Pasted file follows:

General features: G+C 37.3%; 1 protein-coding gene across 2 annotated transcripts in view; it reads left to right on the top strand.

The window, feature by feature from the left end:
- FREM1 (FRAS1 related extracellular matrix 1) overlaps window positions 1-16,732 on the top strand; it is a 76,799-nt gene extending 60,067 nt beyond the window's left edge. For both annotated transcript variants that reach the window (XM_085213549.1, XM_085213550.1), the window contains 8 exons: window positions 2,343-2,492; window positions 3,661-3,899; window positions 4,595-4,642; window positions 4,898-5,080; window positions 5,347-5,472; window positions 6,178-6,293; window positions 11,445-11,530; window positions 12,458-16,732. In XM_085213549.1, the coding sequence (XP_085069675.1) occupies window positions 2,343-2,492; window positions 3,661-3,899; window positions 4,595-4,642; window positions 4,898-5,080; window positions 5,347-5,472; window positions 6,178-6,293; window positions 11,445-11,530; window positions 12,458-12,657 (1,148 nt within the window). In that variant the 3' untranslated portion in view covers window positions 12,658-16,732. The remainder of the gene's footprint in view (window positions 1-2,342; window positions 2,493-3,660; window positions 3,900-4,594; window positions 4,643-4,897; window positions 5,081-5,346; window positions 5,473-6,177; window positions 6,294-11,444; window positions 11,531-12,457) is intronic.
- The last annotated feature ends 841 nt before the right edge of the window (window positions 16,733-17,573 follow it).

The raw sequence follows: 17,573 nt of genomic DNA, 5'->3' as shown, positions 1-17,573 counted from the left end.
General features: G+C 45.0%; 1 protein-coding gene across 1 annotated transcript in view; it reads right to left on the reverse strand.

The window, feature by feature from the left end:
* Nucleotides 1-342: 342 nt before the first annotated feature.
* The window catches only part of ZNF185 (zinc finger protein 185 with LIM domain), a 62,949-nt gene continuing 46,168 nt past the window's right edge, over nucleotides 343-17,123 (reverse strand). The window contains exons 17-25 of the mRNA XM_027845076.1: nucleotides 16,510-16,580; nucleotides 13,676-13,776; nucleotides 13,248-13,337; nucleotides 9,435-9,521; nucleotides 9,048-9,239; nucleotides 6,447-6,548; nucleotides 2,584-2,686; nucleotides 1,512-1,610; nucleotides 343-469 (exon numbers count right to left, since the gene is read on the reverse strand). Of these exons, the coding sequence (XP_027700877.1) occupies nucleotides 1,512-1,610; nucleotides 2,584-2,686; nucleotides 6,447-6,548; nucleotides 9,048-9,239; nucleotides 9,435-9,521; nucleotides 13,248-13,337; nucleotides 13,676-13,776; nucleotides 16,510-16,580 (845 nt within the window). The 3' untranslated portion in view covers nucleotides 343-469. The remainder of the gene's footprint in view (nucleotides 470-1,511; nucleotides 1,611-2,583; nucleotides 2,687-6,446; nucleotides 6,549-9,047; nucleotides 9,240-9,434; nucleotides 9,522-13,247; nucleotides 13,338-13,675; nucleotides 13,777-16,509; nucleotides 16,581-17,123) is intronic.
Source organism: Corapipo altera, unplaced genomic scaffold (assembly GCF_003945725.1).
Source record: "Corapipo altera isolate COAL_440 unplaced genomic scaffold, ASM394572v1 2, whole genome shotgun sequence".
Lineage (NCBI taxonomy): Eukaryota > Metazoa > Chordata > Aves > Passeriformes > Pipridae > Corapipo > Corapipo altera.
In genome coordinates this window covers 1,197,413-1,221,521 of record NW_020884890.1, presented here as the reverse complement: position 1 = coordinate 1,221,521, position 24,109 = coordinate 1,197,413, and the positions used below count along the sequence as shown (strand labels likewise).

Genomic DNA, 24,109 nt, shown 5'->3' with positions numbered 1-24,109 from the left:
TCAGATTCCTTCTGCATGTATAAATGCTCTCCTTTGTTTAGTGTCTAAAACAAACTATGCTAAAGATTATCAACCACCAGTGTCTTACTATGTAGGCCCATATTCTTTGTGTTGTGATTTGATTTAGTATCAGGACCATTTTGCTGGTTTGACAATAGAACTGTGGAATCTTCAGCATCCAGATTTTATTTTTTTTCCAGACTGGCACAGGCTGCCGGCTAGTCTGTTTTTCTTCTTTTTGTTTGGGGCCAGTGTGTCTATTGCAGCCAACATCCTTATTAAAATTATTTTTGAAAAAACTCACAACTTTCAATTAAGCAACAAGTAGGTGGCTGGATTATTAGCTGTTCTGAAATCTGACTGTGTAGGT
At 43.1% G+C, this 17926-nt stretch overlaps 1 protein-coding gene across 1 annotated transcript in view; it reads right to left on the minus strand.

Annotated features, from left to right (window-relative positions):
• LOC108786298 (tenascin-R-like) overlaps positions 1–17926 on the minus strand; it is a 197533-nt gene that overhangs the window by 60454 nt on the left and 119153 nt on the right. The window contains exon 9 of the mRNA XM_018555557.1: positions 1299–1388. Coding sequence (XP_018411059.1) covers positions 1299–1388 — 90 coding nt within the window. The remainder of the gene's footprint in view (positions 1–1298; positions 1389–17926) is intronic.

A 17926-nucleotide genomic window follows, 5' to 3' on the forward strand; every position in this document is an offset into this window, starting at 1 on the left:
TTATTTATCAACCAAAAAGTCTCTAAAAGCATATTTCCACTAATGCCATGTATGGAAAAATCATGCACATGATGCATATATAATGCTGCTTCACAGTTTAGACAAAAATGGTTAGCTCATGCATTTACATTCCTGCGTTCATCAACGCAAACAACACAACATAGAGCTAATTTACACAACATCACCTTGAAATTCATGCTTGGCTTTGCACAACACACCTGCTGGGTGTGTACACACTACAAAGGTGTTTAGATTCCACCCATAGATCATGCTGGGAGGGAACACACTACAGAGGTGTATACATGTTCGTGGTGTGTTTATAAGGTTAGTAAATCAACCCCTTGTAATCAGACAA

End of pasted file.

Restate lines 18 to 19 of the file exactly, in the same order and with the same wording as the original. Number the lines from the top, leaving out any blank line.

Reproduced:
• LOC108786298 (tenascin-R-like) overlaps positions 1–17926 on the minus strand; it is a 197533-nt gene that overhangs the window by 60454 nt on the left and 119153 nt on the right. The window contains exon 9 of the mRNA XM_018555557.1: positions 1299–1388. Coding sequence (XP_018411059.1) covers positions 1299–1388 — 90 coding nt within the window. The remainder of the gene's footprint in view (positions 1–1298; positions 1389–17926) is intronic.

A 17926-nucleotide genomic window follows, 5' to 3' on the forward strand; every position in this document is an offset into this window, starting at 1 on the left: